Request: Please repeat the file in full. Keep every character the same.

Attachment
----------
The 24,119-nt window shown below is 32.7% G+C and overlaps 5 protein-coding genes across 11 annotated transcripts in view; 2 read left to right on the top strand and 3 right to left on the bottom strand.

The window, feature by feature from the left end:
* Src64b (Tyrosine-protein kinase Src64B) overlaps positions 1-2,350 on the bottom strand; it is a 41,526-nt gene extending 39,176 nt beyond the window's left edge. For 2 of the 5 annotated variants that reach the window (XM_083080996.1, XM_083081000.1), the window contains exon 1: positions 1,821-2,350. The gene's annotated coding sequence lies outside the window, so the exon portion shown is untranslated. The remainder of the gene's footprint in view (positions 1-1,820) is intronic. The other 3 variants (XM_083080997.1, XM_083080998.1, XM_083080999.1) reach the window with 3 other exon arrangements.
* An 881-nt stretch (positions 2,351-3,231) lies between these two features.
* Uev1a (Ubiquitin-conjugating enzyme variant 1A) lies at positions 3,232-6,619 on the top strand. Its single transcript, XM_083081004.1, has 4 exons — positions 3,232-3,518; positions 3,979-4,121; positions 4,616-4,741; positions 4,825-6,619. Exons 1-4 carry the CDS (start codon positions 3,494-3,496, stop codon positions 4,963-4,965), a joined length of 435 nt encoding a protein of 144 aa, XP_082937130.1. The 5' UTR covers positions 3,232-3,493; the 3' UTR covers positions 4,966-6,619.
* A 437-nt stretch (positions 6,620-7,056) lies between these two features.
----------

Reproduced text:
The 24,119-nt window shown below is 32.7% G+C and overlaps 5 protein-coding genes across 11 annotated transcripts in view; 2 read left to right on the top strand and 3 right to left on the bottom strand.

The window, feature by feature from the left end:
* Src64b (Tyrosine-protein kinase Src64B) overlaps positions 1-2,350 on the bottom strand; it is a 41,526-nt gene extending 39,176 nt beyond the window's left edge. For 2 of the 5 annotated variants that reach the window (XM_083080996.1, XM_083081000.1), the window contains exon 1: positions 1,821-2,350. The gene's annotated coding sequence lies outside the window, so the exon portion shown is untranslated. The remainder of the gene's footprint in view (positions 1-1,820) is intronic. The other 3 variants (XM_083080997.1, XM_083080998.1, XM_083080999.1) reach the window with 3 other exon arrangements.
* An 881-nt stretch (positions 2,351-3,231) lies between these two features.
* Uev1a (Ubiquitin-conjugating enzyme variant 1A) lies at positions 3,232-6,619 on the top strand. Its single transcript, XM_083081004.1, has 4 exons — positions 3,232-3,518; positions 3,979-4,121; positions 4,616-4,741; positions 4,825-6,619. Exons 1-4 carry the CDS (start codon positions 3,494-3,496, stop codon positions 4,963-4,965), a joined length of 435 nt encoding a protein of 144 aa, XP_082937130.1. The 5' UTR covers positions 3,232-3,493; the 3' UTR covers positions 4,966-6,619.
* A 437-nt stretch (positions 6,620-7,056) lies between these two features.